Solarpunk is a type of optimistic science fiction that imagines a future founded on renewable energies. The seventeen stories in this volume are not dull utopias—they grapple with real issues such as the future and ethics of our food sources, the connection or disconnection between technology and nature, and the interpersonal conflicts that arise no matter how peaceful the world is. In these pages you'll find a guerilla art installation in Milan, a murder mystery set in a weather manipulation facility, and a world where you are judged by the glow of your solar nanite implants. From an opal mine in Australia to the seed vault at Svalbard, from a wheat farm in Kansas to a crocodile ranch in Malaysia, these are stories of adaptation, ingenuity, and optimism for the future of our world and others. For readers who are tired of dystopias and apocalypses, these visions of a brighter future will be a breath of fresh air.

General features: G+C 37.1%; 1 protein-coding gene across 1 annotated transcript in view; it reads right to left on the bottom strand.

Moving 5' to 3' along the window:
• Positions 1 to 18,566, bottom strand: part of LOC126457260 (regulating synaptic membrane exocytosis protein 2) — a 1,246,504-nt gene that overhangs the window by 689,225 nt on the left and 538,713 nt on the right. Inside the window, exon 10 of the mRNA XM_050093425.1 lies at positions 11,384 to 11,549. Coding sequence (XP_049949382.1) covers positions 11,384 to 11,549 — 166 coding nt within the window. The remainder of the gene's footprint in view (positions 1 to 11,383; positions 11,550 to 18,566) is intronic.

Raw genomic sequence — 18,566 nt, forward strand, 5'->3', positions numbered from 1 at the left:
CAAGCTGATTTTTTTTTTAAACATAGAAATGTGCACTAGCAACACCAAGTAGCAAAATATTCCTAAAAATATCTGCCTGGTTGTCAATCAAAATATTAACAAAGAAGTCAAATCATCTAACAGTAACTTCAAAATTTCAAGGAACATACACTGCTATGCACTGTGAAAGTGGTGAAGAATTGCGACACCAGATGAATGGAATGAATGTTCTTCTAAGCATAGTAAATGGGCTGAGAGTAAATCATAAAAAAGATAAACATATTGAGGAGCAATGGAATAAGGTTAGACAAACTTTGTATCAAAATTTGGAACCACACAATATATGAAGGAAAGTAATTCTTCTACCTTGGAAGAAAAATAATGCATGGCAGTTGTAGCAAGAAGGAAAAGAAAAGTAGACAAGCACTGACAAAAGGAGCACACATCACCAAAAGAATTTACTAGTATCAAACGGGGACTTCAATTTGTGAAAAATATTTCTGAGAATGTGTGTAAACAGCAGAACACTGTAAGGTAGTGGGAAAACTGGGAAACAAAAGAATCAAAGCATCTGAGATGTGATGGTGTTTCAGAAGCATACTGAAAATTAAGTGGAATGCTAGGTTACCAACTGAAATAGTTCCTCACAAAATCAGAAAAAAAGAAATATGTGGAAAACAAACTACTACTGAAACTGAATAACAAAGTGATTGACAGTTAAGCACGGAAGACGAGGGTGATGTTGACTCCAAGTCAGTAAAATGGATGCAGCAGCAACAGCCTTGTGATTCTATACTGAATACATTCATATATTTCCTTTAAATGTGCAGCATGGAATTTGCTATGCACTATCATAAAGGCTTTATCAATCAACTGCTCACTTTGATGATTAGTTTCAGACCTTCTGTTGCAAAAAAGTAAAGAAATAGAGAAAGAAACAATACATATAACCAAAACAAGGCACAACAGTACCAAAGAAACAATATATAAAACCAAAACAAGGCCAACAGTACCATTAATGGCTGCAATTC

The future, while not always perfect, still has its bright, shining moments, as revealed in this forward-thinking collection. The 17 stories tackle a variety of ethical, moral, philosophical, and technological issues with an eye toward imagining a sustainable world. The emphasis is on thoughtful, even radical solutions, such as in D.K. Mok's delightful "The Spider and the Stars," which traces the life and career of a young woman focused on applying entomology to space research, and Holly Schofield's "The Call of the Wold," about an introvert tasked with solving a community's disagreements. In "The Heavenly Dreams of Mechanical Trees," Wendy Nikel pictures a world in which artificial forests struggle to handle the functions of the real trees they've replaced; Blake Jessop's "New Siberia" sees humans adapting to extraterrestrial conditions while learning from the past. This anthology is a welcome relief from dystopias and postapocalyptic wastelands, and a reassurance that the future need not be relentlessly bleak.